Ritchie Blackmore

I haven't found the right people yet




A few months ago, no one gave a penny for the survival of Rainbow. Singer Graham Bonnet and drummer Cozy Powell left the group and Blackmore would quit rock music. For the umpteenth time, however, Blackmore proved he know exactly what he wants. Result: two new musicians and a great new LP...

With "Difficult To Cure", Rainbow's new album, guitarist/leader Ritchie Blackmore has once again proven that he is not only capable of making great music, but also finding the people who can sustain the typical Rainbow sound. A few months ago, rumors spread that the group would be over after the (forced?) departure of singer Graham Bonnet and drum giant Cozy Powell. Blackmore is said to have made life so miserable for the two musicians by his own unruly attitude that they suddenly called it a day. For years it has been claimed that it is impossible to work with Blackmore. He would be a tyrant, despot, or whatever.

The guitarist himself sees that in a more nuanced way. "I firmly believe in discipline. Also within the band. And some musicians don't like that. They are angry when they are woken in their bed early in the morning to rehearse. I am also convinced that new blood can only have a positive effect. So far I still haven't met the right people, maybe with this group. When I left Deep Purple, I knew one thing for sure: I didn't want a band that did a good job and so kept on with the same line-up. You should strive for perfection and try to get it as close as possible."

"Difficult To Cure", the follow-up to "Down To Earth", has been recorded with Ritchie Blackmore (guitar), Don Airey (keyboards), Roger Glover (bass) and the two newbies: singer Joe Lynn Turner and drummer Bob Rondinelli. How did Blackmore get those successors to Graham Bonnett and Cozy Powell?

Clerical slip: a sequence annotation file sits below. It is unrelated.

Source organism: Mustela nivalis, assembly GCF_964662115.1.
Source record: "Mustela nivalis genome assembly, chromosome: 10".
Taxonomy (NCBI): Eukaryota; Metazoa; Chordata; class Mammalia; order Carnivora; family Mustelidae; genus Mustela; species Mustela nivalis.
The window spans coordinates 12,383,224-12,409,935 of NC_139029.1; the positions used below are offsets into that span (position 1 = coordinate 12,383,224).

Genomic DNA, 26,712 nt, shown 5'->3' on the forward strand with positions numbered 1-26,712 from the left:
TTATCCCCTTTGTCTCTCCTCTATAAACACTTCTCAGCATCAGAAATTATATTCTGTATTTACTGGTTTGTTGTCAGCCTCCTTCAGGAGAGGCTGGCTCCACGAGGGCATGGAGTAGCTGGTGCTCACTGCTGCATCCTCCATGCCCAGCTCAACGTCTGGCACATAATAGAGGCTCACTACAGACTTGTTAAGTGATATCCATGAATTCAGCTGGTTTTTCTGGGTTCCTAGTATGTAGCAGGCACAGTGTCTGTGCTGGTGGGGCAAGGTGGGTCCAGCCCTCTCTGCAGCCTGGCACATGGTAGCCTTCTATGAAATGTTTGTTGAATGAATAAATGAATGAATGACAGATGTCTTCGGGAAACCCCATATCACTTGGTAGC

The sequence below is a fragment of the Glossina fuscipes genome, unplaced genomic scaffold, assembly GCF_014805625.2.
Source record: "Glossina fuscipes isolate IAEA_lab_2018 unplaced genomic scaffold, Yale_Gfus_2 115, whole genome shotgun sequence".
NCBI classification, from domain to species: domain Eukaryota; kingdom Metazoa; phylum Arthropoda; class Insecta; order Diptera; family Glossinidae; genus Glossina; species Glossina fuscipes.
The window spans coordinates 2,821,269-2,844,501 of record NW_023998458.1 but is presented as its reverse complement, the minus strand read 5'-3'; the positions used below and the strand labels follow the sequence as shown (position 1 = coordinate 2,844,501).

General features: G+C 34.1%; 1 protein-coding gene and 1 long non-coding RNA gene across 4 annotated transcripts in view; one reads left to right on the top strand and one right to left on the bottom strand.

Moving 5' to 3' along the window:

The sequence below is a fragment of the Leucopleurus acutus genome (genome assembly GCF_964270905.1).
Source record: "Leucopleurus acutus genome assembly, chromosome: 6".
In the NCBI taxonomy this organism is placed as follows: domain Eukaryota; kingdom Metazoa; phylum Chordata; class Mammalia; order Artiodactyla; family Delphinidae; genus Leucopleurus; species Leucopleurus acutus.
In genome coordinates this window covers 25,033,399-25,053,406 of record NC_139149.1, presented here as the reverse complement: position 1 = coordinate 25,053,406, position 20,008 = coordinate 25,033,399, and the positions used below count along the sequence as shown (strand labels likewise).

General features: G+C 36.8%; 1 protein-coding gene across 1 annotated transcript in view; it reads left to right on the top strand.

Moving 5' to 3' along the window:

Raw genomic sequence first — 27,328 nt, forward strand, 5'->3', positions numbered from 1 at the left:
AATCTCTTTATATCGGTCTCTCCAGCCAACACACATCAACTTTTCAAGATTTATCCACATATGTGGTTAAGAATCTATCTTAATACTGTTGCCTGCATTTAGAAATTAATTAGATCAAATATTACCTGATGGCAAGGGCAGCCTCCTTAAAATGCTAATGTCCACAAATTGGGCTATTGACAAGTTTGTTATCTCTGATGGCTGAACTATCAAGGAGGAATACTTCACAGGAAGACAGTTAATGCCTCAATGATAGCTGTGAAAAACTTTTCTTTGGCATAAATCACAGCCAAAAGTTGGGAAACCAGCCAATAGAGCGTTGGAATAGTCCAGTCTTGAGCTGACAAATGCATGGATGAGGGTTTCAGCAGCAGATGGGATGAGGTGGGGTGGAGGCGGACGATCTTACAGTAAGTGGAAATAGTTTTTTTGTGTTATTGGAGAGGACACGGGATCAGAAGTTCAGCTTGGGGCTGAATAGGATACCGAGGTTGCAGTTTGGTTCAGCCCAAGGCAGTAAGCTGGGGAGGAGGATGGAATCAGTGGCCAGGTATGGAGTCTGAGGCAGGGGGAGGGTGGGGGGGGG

Ritchie Blackmore: "I ran into the drummer, Bobby, at a club in Long Island. He was playing someone else's drum kit with his band, and every five minutes the others were shouting" Bobby, play a solo. He did that well and that's why he really impressed me. The singer, Joe Lynn Turner, was in a band called "Fandango". Because he has that blues-ish, that emotional in his voice, I brought him in. Although I am much more into the rock and classical side, I think a blues base is indispensable for a rock band."

For you, Joe, as Rainbow's new vocalist, it must be a daunting task to make people like Ronnie James Dio and Graham Bonnet forget...

Joe Lynn Turner: You're right, but I take up the challenge with both hands. I know Ritchie's principles and I am convinced that we can work well together. The sound of Rainbow has also changed a bit, back to the rock and blues principles, full of energy, emotion and the theatrical. For me it is all a dream coming true. When I first started, I played and sang all the Deep Purple songs. As a guitarist I stole all of Ritchie's melodies. And now we play together. I always knew it would happen one day. He is my teacher, indeed... and my idol."

Ritchie, your new singer was just talking about Purple. Are they going to play together again or are they just rumors?

Ritchie Blackmore: "I don't know. We could do the best if we started working with the good Purple people. With the people who were in it between '70 and '74. With Ian Gillan, Jon Lord, Ian Paice, Roger Glover and Blackmore. The way things are now it depends on Ian Gillan. As far as I am concerned, we are going to tour for a month. I'm sure there are still a lot of Deep Purple fans who love the music from that period. And that is only possible with the people who were in the group at the time. Unfortunately there are a lot of people who do not know what the actual Purple was. Make no mistake about it, only Ian Gillan was the designated singer, everyone else were successors or temporary stand-ins. So, if Ian can break away from his own group, then we can get to work. A month-long tour seems ideal.

Okay, back to the LP. The title track "Difficult To Cure" is actually your adaptation of Beethoven's 9th symphony. What's behind that?

Ritchie Blackmore: "Classical music has always made a big impression on me. I have been working on it as intensively as possible for at least ten years. And I love making classical music rock songs. For me it is "difficult to cure", because that classical music always lingers in my head. It's a kind of addiction. I love to hear violinists play a classical melody, because they do it so disciplined. Classical music is my therapy when I feel bad. Then I put on a record and somehow I see it all over again after a while."

There is a European tour coming up for you soon. Are you confident that with these people you can satisfy your spoiled fans?

Ritchie Blackmore: "Certainly. The old Rainbow was wrong. We had become five professional musicians, each doing his own part without caring too much about the other. One of the reasons was to change. I think that the five musicians of Rainbow are well aware of what the intention is and operate as comrades ...".


© Jaap Bubenik, Muziek Expres - May 1981
photos: © Laurens van Houten